have to live in the Tasman straat at the van Gogh’s and across from aunt Cor
van Wijk. They don’t like it at all and are not happy with it. Mrs. Wisman is
interned in the family camp. Perhaps we are going to have to have to go there
too, but Daddy is still here. So we’re lucky. When Aunt Amy went to the
house, I was sneaked in giving myself out as her daughter. I was able to visit
a lot of people there: Mrs. Mayer, Stevels, Aunt Willie Giese Koch, ms Bron,
(aunt Greet from the youth council), ms. Gruis, who was very happy to see
me, and aunt Cor, who was out at the moment. After that I had to go home
and Aunt Amy was already gone. Then I decided to walk decisively strait
through the gate and none of the “stick-roses” stopped me. So I returned
home safely.
We finally sold Mrs. Stevel’s typewriter for 25 Guilders. We still got the radio
and thus we can listen to some beautiful music at night, i.e. Lohengrin.
Today one of my bad weeks has started again. I skipped the last one, but
Mom says that it’s normal.
The fish tank from Wernie is staying over with us, now we’ve got already four
of them.
Today we ate fried fish, carrots and rice for dinner. I loved it. What would they
eat now for dinner in Holland? Would it be like cabbage and dog meat
perhaps?
5-5-1943
Aunt Amy is busy moving today. Most of the barang was send away by two
grobaks. They themselves will leave soon after dinner. We will miss them.
Quirientje is already getting some hair, she is sweet and she laughs a lot.
Yesterday we had a lontong-dinner (= sticky rice, boiled in a package of
banana leaf, closed with a bamboe-splinter), together with the people of the
youth counsel. The morning had both a happy and a serious part. In the
afternoon there were all kinds of performances and stage plays. I recited the
“Cockroaches nightmare”, which was much appreciated. The stage plays and
the conversations were so typical “Indies”, it was sometimes irritating. The
lontong was delicious, but I was the only totok (white Hollander) present. At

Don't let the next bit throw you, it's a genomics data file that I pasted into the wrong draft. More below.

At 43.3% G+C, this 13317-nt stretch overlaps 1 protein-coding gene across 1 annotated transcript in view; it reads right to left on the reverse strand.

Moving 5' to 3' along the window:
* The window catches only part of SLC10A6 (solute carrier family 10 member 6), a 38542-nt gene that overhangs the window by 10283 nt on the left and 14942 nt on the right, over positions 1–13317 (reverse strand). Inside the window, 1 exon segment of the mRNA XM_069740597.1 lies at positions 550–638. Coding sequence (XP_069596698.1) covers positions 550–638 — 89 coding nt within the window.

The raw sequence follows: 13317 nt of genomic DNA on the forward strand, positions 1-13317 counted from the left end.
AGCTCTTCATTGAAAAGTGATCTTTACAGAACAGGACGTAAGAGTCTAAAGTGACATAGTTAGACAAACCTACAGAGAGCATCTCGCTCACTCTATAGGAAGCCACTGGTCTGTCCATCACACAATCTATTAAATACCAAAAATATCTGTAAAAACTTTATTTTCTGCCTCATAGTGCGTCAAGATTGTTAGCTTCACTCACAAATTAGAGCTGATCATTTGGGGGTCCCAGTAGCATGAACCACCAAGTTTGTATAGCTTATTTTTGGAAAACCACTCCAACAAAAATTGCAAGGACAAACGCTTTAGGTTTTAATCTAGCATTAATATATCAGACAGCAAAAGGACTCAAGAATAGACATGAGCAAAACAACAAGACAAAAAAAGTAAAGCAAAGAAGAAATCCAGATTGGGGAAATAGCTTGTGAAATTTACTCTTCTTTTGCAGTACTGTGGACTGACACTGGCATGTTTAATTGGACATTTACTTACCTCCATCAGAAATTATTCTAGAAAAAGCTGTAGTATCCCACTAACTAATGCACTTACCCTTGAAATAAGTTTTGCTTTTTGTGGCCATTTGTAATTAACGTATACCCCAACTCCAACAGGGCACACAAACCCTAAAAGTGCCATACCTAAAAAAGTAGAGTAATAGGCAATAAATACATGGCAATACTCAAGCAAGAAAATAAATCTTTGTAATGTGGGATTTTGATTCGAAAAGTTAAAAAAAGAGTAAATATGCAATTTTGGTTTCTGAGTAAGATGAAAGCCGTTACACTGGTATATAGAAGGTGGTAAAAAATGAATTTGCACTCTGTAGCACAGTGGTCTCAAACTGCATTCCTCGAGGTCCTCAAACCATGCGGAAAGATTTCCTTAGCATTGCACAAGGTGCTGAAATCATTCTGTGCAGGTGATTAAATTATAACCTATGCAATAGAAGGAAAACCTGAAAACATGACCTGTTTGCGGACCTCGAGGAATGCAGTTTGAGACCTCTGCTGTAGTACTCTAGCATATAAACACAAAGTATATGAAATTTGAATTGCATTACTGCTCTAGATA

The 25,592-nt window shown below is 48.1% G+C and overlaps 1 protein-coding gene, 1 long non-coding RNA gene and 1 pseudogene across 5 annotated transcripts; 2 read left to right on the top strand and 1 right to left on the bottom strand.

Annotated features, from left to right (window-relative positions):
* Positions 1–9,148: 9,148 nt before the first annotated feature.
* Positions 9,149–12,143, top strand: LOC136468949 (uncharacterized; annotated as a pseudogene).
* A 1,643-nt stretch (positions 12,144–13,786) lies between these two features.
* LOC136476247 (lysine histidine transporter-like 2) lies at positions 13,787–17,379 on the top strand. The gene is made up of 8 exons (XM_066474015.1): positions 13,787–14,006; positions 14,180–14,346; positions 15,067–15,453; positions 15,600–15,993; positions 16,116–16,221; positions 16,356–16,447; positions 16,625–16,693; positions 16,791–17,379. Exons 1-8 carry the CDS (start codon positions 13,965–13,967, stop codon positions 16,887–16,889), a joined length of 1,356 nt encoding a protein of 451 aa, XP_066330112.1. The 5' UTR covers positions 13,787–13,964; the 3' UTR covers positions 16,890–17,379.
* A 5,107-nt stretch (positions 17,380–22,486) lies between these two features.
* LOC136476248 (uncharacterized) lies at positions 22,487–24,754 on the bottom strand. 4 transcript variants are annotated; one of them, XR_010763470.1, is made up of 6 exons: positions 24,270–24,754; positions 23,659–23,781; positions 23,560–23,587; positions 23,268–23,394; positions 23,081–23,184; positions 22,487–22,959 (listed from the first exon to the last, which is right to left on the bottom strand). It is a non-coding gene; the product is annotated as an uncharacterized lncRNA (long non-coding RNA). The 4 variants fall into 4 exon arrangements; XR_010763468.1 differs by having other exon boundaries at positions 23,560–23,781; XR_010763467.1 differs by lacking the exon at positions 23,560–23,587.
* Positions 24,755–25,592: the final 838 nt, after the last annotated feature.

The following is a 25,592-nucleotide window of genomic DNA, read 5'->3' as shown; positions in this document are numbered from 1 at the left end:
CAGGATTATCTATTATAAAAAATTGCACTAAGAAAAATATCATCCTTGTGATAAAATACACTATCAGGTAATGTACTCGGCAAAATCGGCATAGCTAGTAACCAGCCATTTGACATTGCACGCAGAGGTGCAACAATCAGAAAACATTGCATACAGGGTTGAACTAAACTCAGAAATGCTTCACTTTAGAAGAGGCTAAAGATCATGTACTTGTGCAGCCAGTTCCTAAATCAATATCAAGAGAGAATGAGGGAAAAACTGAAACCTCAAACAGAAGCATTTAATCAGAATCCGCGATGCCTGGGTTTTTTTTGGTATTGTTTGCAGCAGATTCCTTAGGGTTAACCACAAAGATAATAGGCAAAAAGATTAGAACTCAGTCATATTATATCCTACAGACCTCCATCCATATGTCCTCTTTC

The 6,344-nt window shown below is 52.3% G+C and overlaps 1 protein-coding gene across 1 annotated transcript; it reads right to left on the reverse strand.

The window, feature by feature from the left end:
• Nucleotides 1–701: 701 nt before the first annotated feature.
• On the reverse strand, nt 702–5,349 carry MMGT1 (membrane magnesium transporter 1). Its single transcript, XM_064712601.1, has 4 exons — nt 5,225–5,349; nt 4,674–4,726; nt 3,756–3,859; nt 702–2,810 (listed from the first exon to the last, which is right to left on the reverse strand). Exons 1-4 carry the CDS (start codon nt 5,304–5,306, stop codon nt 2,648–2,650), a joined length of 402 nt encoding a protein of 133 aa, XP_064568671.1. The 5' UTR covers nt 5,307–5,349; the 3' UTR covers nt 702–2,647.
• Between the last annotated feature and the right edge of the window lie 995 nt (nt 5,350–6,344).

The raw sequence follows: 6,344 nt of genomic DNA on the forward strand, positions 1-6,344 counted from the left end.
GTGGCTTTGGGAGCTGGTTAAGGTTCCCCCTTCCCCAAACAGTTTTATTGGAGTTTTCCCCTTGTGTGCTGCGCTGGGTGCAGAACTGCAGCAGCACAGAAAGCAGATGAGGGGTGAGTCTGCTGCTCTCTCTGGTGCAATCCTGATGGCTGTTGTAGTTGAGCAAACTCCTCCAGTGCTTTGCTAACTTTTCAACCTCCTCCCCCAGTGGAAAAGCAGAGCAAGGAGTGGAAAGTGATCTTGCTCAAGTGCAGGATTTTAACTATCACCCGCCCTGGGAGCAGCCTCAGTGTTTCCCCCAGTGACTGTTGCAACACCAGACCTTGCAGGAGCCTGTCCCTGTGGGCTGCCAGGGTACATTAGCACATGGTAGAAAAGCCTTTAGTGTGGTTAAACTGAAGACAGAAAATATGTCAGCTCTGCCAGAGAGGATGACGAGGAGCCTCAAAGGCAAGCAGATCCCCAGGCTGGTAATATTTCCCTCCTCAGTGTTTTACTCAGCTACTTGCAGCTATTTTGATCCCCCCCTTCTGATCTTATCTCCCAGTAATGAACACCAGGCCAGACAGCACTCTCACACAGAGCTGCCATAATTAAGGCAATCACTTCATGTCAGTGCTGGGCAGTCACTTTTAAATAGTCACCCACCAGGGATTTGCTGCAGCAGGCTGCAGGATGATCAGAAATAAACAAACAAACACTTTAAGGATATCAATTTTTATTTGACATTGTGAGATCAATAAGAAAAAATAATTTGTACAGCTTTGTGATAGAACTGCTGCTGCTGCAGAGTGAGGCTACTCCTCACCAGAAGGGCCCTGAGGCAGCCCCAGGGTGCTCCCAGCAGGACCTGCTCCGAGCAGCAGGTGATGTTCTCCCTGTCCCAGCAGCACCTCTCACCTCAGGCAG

around 5 o’clock I returned home and rolled tired into my bed. Now I quickly
have to prepare the food for the cats and then eat some dinner myself. Rice,
sajoer menir (= dish of wet vegetables), with tahoe (paste of grinded soy), and
tempeh (fermented soy paste). Mmmm, delicious!
29
Aunt Amy dropped by just now and told us that everything had gone well and
that most of her stuff was already put into place.
1-5-1943
Today is May 1st. During this month our little baby will arrive. We will welcome
her with joy. Despite everything we have a really good time with each other,
with a good family and with all our possessions, all reasons to be very
grateful.
Aunt Nel has gone back to camp Karees this morning. Last week she became
ill. Now she’s better and she’s got to go back, unfortunately. She has been so
sweet to us. Roeli, Heleen and I each have gotten a broche from her. This
morning, while leaving, she gave us a ginger cake and this afternoon another
cake was delivered, one she ordered from Maison Bogerijen. She is also very
curious whether it’s going to be a “Wouter-Ernst” or an “Amy-Marianne”. I got
a Guilder from her to buy flowers, once the moment arrives. Heleen will go
together with Friso or Paul to stay a few days with aunt Jeanette Meesters,
once the moment arrives, because if not, it will be too busy here. In the
nursery is now a Chinese woman again, together with a sweet little baby. I
was there to share his very first few moments. He is born on Wednesday
morning, at 11:30 (April 28), on the birthday of the Japanese Emperor. His
name I don’t know yet. Later that morning his Dad arrived, wildly enthusiastic
about his son, with a pot filled with delicious chicken. That Daddy is such a
funny fat guy. Any moment now we can also expect Mr. Kong’s wife to arrive
here. Her time is also almost up. Aunt Amy calls her MaYoung and says that
she has to call her son “King”, so he would be called “King Kong”.
Noortje van der Molen has moved to the Heyting lane. Aunt Amy has been
here one last time and has taken pictures of Quirientje, which didn’t turn out
too well afterwards. She and her children are doing well. Rob works now at
the garbage service.
4-5-1943
The little baby hasn’t arrived yet, but both the wall decoration and my hot
water bag sack are almost finished. The crib and the room are both ready.
When the time comes, Aunt Mies van Noppen will come over to help out with
house keeping. Her husband passed away a few days ago and now she
wants to go help other people out.
Mrs. Marzynski has also been away for a little while, she suffered from
asthma. The evening before yesterday, she was again visited by a Jap, one
she knew well, and he flapped out: “We are unable to do anything to the
Americans. We can try and armour ourselves, but it wouldn’t matter, because
the American bombers can carry up to12,000 tons and what are we supposed